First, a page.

Travel claims for high-impact incidents on the rise
More people are making insurance claims for high-impact incidents such as extreme weather, medical outbreaks and socio-political volatility, said insurance companies here.
Travel claims for such incidents have increased by 85 per cent from three years ago, said leading insurance company AIG Singapore. Natural disasters were the costliest claims, averaging $2,610.
AIG Singapore, which is also Singapore's leading travel insurer, said it predicts a 10 per cent rise in demand this year for premium travel products that offer more coverage.
It also said that travel insurance claims related to socio-political volatility have more than doubled in the last three years.
Travel plans have been disrupted as a result of political instability, increased border security or terrorist attacks.
NTUC Income head of personal lines Annie Chua said the insurer has seen an increasing trend of Singaporeans buying travel insurance, and that it can be attributed to "the process of buying travel insurance becoming increasingly convenient for consumers through various platforms such as the web and mobile phones... coupled with the lowering of travel insurance costs".
Ms Chua added that claims related to trip cancellation and flight disruptions are not big in amount, but "generally very high in the volumes".
Mr Jerry Ng, head of bancassurance at OCBC Bank, said they have also seen an increase in travel claims made for delays due to adverse weather conditions, trip cancellation, trip postponement and trip curtailments.
Great Eastern also saw an increase in such claims, citing recent incidents such as the snow storms in Japan and the Christchurch earthquake.
"There is an increasing awareness that travel disruptions and events such as natural disasters, epidemics or terrorist attacks can happen anytime and anywhere," said Ms Shirley Tan, the local marketing head of Etiqa Insurance, the insurance arm of Maybank.
Etiqa and other insurance companies also saw more Singaporeans buying travel insurance.
OCBC has seen travel insurance purchases increase 350 per cent since 2011, while Etiqa has seen a 250 per cent growth in travel insurance sales from 2015 to 2016 here, after launching the online sale of packages.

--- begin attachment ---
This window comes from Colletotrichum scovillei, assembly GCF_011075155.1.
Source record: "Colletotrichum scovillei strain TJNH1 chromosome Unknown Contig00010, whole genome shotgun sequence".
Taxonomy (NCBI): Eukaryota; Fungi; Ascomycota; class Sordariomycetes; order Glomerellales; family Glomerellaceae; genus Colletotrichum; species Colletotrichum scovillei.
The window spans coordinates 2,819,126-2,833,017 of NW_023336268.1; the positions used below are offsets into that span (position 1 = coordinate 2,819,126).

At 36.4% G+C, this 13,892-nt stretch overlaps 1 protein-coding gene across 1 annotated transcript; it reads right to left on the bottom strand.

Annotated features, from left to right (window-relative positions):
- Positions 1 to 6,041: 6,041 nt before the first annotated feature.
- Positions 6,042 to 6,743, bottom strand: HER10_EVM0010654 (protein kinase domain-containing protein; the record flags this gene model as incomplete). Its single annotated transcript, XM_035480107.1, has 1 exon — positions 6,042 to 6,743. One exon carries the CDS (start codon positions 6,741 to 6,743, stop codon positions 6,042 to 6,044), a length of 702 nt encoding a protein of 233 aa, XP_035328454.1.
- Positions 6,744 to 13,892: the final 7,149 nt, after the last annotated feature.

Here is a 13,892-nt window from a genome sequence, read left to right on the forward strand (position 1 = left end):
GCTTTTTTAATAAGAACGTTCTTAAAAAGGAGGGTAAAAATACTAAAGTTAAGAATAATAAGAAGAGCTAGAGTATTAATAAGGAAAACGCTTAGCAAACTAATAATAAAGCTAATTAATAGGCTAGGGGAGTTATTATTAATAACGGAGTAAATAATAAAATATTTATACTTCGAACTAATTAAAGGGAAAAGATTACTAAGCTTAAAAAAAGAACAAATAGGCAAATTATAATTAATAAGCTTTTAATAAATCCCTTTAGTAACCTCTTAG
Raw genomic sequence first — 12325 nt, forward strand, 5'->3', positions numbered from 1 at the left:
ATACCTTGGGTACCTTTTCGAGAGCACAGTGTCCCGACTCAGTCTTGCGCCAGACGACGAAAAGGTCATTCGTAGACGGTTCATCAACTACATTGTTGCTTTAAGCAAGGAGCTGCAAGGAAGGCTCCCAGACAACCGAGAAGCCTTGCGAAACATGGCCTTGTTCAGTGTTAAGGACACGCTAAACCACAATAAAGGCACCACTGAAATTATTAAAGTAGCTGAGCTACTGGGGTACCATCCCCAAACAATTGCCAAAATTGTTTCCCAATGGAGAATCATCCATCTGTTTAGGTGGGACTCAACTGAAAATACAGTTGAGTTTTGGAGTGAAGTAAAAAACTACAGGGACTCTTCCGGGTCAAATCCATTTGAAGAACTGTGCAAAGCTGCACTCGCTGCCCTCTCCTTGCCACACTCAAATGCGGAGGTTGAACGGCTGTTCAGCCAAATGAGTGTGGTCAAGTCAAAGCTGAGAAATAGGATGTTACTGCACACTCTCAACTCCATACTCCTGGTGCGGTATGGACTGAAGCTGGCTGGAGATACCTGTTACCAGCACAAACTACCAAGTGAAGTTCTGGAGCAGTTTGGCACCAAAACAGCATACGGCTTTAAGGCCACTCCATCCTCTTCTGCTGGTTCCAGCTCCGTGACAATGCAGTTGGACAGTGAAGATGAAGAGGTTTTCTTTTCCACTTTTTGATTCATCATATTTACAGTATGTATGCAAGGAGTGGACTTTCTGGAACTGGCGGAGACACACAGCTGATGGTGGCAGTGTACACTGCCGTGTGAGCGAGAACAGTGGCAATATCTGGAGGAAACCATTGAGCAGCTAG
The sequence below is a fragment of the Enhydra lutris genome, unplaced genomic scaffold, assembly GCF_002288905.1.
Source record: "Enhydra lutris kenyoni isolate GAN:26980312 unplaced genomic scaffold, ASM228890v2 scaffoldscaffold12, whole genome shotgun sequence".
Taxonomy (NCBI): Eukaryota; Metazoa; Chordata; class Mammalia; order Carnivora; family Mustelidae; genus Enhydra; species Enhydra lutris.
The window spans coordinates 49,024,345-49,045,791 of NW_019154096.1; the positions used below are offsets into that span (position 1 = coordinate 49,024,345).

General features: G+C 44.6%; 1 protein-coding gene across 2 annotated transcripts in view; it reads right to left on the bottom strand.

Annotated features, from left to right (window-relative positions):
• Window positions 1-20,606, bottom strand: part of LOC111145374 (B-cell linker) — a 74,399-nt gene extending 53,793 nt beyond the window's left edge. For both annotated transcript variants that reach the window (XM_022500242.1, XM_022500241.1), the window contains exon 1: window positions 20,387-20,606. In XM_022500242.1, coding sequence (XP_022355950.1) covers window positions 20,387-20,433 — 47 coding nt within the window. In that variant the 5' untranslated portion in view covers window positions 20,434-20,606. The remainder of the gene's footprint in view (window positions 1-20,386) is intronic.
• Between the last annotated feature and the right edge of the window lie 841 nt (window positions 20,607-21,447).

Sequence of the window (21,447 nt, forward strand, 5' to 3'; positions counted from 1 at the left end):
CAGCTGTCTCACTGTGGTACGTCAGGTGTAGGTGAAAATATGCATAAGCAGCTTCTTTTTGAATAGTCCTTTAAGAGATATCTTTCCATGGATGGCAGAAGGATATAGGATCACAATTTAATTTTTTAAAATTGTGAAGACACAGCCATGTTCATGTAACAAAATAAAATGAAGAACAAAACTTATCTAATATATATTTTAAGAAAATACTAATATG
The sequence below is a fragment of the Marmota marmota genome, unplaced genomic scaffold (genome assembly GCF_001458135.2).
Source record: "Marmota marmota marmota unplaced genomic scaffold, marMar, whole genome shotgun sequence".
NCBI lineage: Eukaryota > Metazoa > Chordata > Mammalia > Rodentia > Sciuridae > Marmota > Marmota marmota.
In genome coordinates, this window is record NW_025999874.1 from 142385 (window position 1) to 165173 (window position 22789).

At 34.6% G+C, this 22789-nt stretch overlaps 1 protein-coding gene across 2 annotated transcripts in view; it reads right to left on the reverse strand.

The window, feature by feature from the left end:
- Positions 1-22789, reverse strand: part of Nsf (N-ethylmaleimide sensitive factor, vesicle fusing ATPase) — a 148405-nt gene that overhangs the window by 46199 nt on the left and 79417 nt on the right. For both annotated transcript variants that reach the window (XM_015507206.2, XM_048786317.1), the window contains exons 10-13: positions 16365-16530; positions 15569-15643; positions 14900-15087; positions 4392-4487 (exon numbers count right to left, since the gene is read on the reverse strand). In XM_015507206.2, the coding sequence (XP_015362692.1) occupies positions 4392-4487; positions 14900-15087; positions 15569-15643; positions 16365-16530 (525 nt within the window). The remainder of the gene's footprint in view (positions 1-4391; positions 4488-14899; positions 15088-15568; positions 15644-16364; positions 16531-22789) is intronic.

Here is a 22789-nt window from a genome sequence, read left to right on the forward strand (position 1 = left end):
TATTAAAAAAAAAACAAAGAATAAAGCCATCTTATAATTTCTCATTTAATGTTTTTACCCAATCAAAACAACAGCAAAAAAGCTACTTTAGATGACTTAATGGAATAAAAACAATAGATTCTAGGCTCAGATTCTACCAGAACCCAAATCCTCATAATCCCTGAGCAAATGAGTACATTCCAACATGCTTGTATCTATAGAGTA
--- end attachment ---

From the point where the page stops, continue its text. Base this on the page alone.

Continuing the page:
Great Eastern has seen about a 20 per cent increase per year in Singaporeans buying travel insurance over the past two years.
All travel insurance plans under the insurance companies The New Paper spoke to cover claims related to high-impact incidents.
A basic, single-trip travel insurance plan could cost from below $10 to about $800. There are also monthly or yearly plans available.
The companies said they are monitoring the situation, but have no immediate plans to raise prices.
Mr Himanshu Upadhyay, assistant vice-president at Ergo Insurance Singapore, said: "With that awareness comes the understanding that the cheapest products often do not provide all the coverage you are expecting."
Mr Nazri Eddy, a 27-year-old civil servant, and his wife were stranded for a night at New Chitose Airport in Sapporo after the snowstorm late last December.
Their original flight on Christmas Eve was cancelled and they were transferred to another one the next day. The couple had paid $57 each for travel insurance for their 20-day trip, and managed to claim $165 each.
Mr Nazri said: "You are putting in so much money into flying... what is a little bit of money (for travel insurance) compared to buying a new plane ticket?"
This article was first published on March 31, 2017.
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